However, It wasn’t until a year and a half later that my soul was stirred profoundly, changing how I viewed and experienced music and God. When I was seventeen, I obtained a CD box set of Verdi’s Rigoletto and one evening decided to listen to it. I had become enamored with classical singing and thought opera was the next thing I should experience. The opera had many beautiful moments, but I will never forget the music during the Storm Scene. The music stirred my soul in a way it had never been before. Verdi masterfully wove the music and lyrics in such a way that made me realize there was a deeper place in the soul that I never knew existed. It transcended any other feelings I had as a teenager and was more excruciatingly beautiful than anything I had ever experienced. It was at that moment that I began to truly realize the power of music and the power of God.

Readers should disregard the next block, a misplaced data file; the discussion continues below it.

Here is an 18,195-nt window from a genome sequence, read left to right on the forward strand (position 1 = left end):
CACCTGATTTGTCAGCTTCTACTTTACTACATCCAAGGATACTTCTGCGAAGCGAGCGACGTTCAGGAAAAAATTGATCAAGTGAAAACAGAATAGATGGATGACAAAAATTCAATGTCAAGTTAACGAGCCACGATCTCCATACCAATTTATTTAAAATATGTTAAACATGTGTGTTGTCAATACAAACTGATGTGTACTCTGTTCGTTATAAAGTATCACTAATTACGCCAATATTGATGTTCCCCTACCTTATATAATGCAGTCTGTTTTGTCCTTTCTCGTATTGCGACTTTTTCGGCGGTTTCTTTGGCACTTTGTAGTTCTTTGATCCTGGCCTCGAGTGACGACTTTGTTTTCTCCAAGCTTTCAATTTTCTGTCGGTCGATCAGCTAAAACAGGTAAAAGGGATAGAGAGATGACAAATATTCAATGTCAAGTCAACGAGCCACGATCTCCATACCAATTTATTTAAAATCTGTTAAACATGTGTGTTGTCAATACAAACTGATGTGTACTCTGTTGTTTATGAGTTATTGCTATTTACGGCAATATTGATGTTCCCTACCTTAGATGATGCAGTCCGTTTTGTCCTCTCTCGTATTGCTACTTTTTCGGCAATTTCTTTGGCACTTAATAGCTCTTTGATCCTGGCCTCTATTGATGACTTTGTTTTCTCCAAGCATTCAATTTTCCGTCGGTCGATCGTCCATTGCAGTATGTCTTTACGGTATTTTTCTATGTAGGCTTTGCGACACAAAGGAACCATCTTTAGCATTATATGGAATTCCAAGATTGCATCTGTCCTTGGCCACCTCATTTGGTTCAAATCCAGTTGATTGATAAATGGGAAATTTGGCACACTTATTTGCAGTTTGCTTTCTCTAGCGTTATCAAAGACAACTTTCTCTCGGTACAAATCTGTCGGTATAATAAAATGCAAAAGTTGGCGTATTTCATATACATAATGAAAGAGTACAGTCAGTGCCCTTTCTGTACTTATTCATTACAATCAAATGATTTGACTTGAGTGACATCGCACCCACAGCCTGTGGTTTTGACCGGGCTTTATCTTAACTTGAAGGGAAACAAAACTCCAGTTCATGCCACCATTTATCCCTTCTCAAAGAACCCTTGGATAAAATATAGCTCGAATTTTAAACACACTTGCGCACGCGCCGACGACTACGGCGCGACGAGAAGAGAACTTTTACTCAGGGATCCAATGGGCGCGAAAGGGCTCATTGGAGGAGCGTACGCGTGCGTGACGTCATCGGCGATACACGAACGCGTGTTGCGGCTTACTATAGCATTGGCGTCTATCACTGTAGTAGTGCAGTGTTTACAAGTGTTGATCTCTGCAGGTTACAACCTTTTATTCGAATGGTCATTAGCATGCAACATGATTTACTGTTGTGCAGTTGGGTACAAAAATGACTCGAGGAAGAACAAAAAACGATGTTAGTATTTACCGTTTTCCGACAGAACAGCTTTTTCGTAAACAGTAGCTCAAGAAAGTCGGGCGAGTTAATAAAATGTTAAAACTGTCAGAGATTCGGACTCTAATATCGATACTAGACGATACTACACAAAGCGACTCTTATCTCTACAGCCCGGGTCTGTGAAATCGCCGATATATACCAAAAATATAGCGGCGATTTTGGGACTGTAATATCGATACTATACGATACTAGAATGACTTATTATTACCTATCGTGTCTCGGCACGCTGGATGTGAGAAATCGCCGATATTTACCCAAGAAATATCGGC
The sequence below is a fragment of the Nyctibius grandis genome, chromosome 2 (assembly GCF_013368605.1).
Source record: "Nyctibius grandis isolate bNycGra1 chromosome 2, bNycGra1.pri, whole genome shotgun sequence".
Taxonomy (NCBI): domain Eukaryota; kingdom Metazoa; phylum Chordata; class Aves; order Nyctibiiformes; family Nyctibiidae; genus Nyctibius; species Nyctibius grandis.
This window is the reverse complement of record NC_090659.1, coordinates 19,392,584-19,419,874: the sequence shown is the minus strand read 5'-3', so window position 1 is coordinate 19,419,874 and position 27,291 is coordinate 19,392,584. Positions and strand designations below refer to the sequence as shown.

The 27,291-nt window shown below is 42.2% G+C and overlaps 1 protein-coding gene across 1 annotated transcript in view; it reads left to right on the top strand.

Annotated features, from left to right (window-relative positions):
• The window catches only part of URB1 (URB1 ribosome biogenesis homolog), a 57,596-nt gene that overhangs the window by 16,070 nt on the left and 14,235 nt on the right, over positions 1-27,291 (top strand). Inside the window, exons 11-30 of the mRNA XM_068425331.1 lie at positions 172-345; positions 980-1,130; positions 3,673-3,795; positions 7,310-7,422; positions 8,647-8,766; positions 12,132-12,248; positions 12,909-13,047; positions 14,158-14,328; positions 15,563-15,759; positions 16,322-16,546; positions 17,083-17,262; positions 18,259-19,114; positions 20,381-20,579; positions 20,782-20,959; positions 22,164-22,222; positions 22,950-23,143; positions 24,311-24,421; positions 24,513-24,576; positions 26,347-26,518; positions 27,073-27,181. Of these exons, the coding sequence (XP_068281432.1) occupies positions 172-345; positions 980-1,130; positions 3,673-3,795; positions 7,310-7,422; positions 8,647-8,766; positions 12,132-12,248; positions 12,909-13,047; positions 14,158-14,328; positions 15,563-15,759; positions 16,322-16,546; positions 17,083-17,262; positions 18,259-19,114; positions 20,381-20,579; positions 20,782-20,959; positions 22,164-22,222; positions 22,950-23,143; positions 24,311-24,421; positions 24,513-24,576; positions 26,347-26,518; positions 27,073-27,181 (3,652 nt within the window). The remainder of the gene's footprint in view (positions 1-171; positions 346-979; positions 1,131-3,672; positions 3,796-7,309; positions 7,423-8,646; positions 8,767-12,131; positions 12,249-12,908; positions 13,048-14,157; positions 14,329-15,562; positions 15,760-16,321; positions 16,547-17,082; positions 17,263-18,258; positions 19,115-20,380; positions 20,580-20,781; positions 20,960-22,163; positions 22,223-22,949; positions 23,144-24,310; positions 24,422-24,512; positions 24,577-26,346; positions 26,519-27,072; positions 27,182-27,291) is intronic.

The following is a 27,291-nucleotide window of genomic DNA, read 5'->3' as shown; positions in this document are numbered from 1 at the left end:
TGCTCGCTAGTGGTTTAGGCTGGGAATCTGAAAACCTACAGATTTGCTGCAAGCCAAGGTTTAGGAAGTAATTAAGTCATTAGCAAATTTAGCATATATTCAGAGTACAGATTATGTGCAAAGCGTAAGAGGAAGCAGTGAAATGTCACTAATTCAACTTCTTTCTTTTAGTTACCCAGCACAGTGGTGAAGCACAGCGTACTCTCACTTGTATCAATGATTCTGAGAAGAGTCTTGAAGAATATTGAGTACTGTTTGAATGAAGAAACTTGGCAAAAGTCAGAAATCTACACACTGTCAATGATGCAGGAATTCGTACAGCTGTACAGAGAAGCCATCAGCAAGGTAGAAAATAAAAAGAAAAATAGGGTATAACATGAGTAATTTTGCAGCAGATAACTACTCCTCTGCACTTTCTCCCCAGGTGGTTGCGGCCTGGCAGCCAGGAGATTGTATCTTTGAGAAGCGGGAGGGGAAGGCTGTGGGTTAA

The Gift and Power of Song

Music had always been something I enjoyed, and I even had many beautiful moments of music-making, but this was something different. What was this power, and why did God give it to the human race? God could have given us other methods of communication. For example, He could have given us the gift of telepathy. It is a more streamlined approach to communication; even those who cannot communicate in speech can communicate with this method. So why did God give us an audible voice that can produce pitches in such a wide range of notes and varied timbres of sound? For that matter, why did he give us the gift of sound?

Humans are programmed for more than mere speech. How long did it take humans to create songs with the voice God gave us and develop instruments to use sound further to glorify God? We know that in the Bible, singing to God in praise, in particular, but in other ways, is mentioned over 400 times. Paul and Barnabas sing God’s praises in the Acts of the Apostles.